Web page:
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Agustín Tomas Larghi
Agustín Tomas Larghi

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A production-level architecture for Android apps (part 1)



I thought it was time to write a series of articles about how to design a proper, scalable architecture that you may apply to any medium-large projects. This series of articles is the sum of all the knowledge that I’ve learned from working on different projects for different companies. Working on all these different projects has taught me the does and donts that you need to keep in mind when you are working on a large project. There are things related to the technology itself and there are things related to how the architecture that you choose to apply is going to impact your engineering team.

Before you start

This article assumes that you are at a semi-senior or senior level. That means that you feel comfortable working with the most well-known technologies related to Android development, such as Dagger, Kotlin, RxJava, Google-related libraries (FCM, Remote Config, Crashlytics) and obviously, the Android SDK.

I’m going to start talking about the tech-stack setup, then show the example app that I have created for this article, and then in the next article I'll go on through each layer of the architecture.

Tech-stack setup

Since some time ago I have permanently moved from MVP to MVVM because MVVM has become the first officially supported Android architecture, through Android’s LiveData and ViewModels. Also, since this article aims towards a large-scale architecture this is going to be a multi-module architecture, with feature modules, a core module, and a base module.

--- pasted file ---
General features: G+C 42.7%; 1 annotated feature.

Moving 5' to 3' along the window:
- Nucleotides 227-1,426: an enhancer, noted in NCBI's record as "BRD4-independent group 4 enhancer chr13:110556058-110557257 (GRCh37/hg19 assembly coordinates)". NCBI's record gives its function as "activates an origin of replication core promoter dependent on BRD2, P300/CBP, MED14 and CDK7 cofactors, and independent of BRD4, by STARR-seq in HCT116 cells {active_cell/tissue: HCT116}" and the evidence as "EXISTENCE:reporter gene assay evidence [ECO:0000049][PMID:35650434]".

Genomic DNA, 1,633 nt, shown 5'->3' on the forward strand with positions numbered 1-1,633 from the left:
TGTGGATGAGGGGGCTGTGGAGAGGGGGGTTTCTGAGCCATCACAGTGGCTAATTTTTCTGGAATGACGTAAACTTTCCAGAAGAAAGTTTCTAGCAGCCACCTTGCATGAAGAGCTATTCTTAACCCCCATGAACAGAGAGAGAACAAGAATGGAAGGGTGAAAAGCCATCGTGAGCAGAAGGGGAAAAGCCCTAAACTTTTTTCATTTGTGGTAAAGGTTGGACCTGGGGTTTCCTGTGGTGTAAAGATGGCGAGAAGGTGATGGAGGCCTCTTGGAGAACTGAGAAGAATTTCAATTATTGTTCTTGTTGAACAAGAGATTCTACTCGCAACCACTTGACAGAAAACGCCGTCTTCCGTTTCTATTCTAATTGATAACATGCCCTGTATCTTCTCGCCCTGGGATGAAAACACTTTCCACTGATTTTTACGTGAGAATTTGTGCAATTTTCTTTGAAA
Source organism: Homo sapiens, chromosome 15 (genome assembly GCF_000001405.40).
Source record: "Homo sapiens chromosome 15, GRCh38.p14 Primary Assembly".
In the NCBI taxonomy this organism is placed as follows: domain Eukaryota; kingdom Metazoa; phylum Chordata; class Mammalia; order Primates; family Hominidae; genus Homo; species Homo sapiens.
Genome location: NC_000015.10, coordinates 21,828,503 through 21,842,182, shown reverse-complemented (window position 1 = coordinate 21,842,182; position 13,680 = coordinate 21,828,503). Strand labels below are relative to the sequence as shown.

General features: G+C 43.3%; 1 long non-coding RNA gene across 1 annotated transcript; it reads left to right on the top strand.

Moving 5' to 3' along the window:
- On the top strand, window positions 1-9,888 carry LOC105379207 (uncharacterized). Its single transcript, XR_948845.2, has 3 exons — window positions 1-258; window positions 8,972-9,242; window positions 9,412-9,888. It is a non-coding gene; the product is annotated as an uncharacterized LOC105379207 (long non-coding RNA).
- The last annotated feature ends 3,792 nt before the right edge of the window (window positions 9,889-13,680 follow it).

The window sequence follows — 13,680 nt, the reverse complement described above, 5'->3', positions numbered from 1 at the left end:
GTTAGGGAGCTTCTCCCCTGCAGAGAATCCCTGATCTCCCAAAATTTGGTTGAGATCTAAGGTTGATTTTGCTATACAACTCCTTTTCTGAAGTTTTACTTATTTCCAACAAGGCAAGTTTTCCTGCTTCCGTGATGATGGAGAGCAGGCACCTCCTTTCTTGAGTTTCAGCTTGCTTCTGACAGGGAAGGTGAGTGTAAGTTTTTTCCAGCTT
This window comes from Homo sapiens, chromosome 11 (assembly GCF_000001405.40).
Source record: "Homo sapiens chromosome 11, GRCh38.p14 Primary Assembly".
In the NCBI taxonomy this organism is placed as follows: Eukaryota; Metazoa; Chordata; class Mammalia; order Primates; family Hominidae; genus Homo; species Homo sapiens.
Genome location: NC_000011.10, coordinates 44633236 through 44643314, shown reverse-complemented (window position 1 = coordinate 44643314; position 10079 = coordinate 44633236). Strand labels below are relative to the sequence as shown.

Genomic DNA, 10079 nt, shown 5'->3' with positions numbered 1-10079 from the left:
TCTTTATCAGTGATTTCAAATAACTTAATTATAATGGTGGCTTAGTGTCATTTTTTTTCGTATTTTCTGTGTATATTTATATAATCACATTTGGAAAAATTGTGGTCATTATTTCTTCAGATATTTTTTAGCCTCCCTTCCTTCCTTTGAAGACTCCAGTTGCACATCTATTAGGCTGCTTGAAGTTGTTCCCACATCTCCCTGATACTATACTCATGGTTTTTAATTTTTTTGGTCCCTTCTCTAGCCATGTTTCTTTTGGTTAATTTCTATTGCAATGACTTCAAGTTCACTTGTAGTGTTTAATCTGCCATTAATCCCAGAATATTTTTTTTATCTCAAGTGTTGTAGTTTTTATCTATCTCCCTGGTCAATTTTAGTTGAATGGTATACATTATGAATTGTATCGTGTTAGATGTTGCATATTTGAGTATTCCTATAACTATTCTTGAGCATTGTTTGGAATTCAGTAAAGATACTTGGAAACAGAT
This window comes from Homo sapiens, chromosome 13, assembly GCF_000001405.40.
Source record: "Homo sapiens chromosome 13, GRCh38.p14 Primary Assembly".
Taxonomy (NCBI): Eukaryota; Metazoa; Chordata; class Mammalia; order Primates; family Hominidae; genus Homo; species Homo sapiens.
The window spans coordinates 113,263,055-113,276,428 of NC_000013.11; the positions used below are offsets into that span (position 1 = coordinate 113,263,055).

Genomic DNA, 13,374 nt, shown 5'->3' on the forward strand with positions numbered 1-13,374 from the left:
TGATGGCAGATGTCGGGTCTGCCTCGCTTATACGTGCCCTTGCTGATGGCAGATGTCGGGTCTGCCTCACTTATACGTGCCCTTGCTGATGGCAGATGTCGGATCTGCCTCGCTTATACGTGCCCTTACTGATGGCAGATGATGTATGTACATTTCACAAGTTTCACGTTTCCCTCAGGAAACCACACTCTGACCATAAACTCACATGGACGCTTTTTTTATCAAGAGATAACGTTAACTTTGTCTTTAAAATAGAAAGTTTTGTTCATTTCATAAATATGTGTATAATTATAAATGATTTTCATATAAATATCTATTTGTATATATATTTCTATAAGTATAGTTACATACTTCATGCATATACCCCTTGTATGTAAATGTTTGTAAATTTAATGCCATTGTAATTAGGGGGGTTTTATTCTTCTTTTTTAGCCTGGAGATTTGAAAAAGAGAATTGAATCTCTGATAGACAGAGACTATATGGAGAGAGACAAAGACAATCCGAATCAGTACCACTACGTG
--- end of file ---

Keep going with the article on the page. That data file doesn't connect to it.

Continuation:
The technologies that I’m going to use here are; Dagger for dependency injection, OkHttp/Retrofit as my networking layer, RxJava to wrap the network layer into repositories.

Example App

I have created an example app as an example - no pun intended - of how this architecture works. This example app shows different real world scenarios, scenarios where we have to use cache, perform search, mix different endpoints, and so on.

Each feature module shows different use cases and different scenarios. I often see that when you look for examples online you only see the most straightforward, simple and unrealistic scenarios¹. For example, just fetching something from the backend and display it on the UI. In my personal experience that’s not how real-world development works like. In the real world, you’re going to have to go back and forth with different resources within your company, and due to different constraints you may have to settle with API endpoints that are not totally mobile-friedly², or you may have to hit different endpoints to display the whole information to the user.

RxJava Example #1


The "RxJava Example #1" shows how we can conditionally zip two API calls together.

In this example, we use two different endpoints to fetch the "recently viewed news" and the regular paginated news. If we do a Pull-to-Refresh or open the Activity from scratch, we are going to fetch both, the recently viewed news and the first page of the paginated news. If we continue to scroll down until we reach the next page, we are only going to call the API to fetch the second page.

This example also handles error situations like doing a Pull-to-Refresh without internet connection.

RxJava Example #2


The "RxJava Example #2" shows how we can zip responses from different endpoints through RxJava.